It's challenging for media buyers to differentiate among ad networks. From the network side, it's difficult to develop a product positioning that is truly ownable within the space. In an era where anyone can start an ad network, virtually overnight, any networks getting traction with ad buyers quickly find themselves swimming in a sea of "me too" imitators.
On the publisher's side of the equation, it's even more difficult to tell which networks to use. It's one of the primary challenges of the chief revenue officer to balance direct sales forces, ad networks, exchanges, and new ad platforms in such a way as to deliver a maximum return from month to month on a site's pool of available ad inventory.
There's a check that comes in from each network partner each month. From a CPM standpoint, the price paid is abysmally low when compared to deals struck by the publisher's direct sales force. But it's a check nonetheless, and most publishers choose to get a check for the incremental sales, rather than rely completely on direct sales channels and risk lower overall returns.
Simply put, two ad revenue streams are better than one, even if one undercuts the pricing of the other one, and publishers are unsure what's being done with data collected from network and exchange campaigns. Even though many would see it as short-sighted, short-term revenue, pressure usually makes the publisher take the check rather than cut the channel to support the direct sales channel.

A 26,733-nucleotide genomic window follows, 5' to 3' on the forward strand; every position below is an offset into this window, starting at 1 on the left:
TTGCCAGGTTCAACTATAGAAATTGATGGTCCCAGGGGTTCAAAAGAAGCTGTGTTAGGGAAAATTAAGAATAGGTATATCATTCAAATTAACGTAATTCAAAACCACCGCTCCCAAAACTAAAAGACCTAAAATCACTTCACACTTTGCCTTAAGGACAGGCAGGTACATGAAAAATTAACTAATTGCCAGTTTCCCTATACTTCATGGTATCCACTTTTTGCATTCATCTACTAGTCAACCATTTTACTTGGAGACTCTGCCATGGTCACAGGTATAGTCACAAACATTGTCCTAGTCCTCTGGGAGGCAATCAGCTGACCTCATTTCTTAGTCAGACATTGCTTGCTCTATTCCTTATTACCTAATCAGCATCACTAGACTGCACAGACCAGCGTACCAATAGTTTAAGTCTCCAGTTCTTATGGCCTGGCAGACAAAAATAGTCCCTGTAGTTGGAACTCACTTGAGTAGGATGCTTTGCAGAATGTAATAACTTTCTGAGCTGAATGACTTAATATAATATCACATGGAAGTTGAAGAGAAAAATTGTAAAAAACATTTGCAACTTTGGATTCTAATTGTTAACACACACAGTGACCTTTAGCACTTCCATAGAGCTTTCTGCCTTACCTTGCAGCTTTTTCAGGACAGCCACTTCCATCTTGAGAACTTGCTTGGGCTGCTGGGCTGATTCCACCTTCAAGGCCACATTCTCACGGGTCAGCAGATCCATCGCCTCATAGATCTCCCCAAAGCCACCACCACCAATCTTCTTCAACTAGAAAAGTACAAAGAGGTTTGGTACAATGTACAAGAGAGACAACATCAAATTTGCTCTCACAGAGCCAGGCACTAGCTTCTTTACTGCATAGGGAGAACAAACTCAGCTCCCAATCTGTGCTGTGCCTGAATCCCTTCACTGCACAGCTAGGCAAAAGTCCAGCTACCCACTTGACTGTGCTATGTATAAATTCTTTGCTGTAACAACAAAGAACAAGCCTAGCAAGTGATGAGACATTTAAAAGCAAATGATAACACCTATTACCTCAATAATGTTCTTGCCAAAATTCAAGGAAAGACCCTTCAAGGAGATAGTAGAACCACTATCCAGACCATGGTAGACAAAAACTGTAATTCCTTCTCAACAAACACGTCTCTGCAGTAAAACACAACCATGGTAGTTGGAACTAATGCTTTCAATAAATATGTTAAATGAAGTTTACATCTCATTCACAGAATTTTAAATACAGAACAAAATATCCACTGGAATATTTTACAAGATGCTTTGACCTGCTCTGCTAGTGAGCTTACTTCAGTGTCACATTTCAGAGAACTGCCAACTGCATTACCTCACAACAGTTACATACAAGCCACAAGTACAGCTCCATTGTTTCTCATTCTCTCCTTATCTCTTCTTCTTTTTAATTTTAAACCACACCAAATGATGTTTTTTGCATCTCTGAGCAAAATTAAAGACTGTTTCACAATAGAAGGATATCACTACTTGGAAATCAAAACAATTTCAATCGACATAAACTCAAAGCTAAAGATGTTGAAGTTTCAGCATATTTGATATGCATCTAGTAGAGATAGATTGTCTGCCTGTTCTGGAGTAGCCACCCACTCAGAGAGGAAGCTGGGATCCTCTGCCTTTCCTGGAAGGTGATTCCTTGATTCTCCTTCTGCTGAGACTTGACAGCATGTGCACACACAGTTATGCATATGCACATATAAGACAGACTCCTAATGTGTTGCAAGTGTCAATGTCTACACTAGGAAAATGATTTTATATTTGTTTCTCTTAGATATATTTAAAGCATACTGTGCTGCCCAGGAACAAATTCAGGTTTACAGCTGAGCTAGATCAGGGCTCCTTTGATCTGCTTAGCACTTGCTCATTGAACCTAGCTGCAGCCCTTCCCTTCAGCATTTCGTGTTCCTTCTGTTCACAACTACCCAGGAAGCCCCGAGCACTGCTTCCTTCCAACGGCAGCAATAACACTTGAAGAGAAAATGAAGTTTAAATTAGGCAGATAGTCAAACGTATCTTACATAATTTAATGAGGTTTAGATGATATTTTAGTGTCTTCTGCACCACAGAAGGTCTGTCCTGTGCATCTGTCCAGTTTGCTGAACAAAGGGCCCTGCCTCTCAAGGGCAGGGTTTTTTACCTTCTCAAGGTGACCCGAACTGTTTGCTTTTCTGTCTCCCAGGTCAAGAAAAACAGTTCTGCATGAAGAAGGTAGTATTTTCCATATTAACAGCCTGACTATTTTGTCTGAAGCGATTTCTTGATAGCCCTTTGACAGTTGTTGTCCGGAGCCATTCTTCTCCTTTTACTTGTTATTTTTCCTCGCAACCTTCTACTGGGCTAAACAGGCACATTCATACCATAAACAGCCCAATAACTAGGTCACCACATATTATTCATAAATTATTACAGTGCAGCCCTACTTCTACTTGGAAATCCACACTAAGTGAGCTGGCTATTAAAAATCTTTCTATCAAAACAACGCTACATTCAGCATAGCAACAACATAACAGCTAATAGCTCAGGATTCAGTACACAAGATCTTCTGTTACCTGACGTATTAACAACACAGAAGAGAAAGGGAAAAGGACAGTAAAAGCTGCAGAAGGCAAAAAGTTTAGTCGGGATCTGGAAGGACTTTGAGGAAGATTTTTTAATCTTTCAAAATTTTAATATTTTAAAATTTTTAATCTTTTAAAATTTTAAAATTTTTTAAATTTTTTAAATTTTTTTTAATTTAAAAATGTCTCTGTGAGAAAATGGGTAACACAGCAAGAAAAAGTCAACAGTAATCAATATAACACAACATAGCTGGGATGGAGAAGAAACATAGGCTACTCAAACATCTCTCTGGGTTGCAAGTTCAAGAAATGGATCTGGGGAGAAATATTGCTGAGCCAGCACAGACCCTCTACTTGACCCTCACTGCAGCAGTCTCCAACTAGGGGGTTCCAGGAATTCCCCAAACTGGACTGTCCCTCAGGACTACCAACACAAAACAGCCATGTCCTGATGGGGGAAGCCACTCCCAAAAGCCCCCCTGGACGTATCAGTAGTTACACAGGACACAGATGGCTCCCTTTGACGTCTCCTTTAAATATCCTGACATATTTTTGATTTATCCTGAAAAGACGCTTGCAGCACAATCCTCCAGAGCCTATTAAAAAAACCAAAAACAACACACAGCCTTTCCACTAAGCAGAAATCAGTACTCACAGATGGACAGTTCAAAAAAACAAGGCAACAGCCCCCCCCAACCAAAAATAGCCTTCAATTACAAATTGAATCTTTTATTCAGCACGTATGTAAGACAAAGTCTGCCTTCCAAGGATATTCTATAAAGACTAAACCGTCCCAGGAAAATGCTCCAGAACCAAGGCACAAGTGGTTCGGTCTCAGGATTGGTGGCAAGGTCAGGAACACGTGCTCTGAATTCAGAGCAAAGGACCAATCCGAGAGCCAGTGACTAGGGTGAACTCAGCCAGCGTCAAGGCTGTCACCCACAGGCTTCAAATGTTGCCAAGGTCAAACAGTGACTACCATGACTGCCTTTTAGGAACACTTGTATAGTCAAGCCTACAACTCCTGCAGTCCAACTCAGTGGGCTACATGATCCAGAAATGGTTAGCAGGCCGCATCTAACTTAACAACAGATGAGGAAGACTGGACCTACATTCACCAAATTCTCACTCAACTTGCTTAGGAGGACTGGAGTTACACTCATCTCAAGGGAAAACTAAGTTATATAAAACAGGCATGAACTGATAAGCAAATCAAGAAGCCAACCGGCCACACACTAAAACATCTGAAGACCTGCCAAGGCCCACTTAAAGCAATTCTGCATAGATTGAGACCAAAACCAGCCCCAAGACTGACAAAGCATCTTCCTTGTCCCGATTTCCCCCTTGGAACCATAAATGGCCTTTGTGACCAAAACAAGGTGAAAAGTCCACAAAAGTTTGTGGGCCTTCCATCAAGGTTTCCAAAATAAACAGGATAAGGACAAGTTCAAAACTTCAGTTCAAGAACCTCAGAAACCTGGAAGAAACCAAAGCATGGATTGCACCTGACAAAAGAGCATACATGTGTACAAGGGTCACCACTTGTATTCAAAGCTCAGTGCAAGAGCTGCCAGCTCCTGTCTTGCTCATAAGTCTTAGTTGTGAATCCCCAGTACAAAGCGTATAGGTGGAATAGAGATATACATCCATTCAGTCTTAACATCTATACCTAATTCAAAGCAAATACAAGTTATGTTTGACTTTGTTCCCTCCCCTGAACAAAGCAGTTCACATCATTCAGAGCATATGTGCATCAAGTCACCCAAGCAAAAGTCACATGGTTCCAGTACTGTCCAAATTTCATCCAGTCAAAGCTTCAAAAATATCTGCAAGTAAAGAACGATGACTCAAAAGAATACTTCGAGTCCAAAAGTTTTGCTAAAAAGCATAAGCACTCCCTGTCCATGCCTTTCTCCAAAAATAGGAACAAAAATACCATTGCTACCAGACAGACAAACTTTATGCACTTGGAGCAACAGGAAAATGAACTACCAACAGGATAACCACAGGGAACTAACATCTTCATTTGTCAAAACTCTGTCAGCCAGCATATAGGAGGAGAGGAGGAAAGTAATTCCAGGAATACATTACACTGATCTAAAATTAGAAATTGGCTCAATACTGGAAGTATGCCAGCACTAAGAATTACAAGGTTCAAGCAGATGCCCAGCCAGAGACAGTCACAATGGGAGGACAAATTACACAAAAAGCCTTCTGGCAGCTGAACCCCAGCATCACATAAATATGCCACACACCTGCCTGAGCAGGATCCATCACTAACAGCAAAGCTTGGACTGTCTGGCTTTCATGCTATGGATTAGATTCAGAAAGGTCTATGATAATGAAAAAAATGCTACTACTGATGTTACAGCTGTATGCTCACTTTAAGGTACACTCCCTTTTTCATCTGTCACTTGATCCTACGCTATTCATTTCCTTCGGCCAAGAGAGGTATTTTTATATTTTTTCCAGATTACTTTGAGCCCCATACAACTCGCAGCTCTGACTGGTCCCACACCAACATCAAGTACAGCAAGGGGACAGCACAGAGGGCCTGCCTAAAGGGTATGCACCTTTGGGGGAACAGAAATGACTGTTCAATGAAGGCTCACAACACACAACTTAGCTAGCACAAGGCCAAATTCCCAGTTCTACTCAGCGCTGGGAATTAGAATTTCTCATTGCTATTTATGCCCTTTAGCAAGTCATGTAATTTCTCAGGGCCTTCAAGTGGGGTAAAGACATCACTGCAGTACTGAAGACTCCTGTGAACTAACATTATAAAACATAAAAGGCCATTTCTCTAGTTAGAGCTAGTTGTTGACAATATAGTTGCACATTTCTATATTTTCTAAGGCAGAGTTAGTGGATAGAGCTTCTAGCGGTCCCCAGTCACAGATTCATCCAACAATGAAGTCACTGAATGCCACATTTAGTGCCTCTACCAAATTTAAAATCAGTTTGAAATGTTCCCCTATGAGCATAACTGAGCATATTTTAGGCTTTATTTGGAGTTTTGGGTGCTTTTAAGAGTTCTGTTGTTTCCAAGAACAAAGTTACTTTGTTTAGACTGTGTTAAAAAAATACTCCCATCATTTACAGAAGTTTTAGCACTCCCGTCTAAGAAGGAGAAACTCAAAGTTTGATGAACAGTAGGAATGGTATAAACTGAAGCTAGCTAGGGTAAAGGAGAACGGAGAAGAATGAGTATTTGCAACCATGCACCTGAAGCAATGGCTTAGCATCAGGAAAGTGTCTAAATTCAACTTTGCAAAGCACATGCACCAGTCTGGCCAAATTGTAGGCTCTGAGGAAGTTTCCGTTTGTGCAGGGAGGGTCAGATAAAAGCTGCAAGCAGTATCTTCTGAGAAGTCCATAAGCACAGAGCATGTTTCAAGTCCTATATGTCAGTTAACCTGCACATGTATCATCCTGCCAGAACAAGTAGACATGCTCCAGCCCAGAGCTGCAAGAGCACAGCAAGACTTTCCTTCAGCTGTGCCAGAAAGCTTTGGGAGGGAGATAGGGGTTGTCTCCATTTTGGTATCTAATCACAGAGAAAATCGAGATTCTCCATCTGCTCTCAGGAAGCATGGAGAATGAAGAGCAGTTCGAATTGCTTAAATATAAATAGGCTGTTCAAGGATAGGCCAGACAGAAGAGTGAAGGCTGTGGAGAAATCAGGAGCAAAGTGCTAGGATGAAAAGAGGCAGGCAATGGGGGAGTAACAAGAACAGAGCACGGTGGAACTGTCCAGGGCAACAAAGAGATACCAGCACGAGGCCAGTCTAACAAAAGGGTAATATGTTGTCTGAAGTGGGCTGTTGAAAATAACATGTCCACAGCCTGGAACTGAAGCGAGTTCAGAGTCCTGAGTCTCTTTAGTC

Looking at the difference in the revenue generated by the two, though, most CROs wish that they had another channel whose numbers more closely resembled those put up by their direct sales force.
Now, if you're a media buyer who buys more premium placements and branding-oriented activity than transactional placements and direct response, you're generally not looking to networks and exchanges. Direct sales forces are what you primarily do business with, but if you're dealing with small- to mid-size sites, where's the scale?
My best guess is that what is old might become new again. That is, it used to be en vogue for ad networks to model themselves after rep firms, with exclusive representation deals inked with publishers. When DoubleClick was in the ad sales business, this was its model. Some smaller firms have latched on to this model and kept with it over the years, but most networks have moved away from it.
Is it time for direct representation to make a comeback? Networks are looking for a differentiator, and this could be it. Brand advertisers and their agencies are looking for scale with a human touch. And publishers are looking for a more lucrative revenue stream that isn't cannibalizing every other ad sales channel in the name of short-term revenue growth.
Could this be the time to resurrect the rep firm model?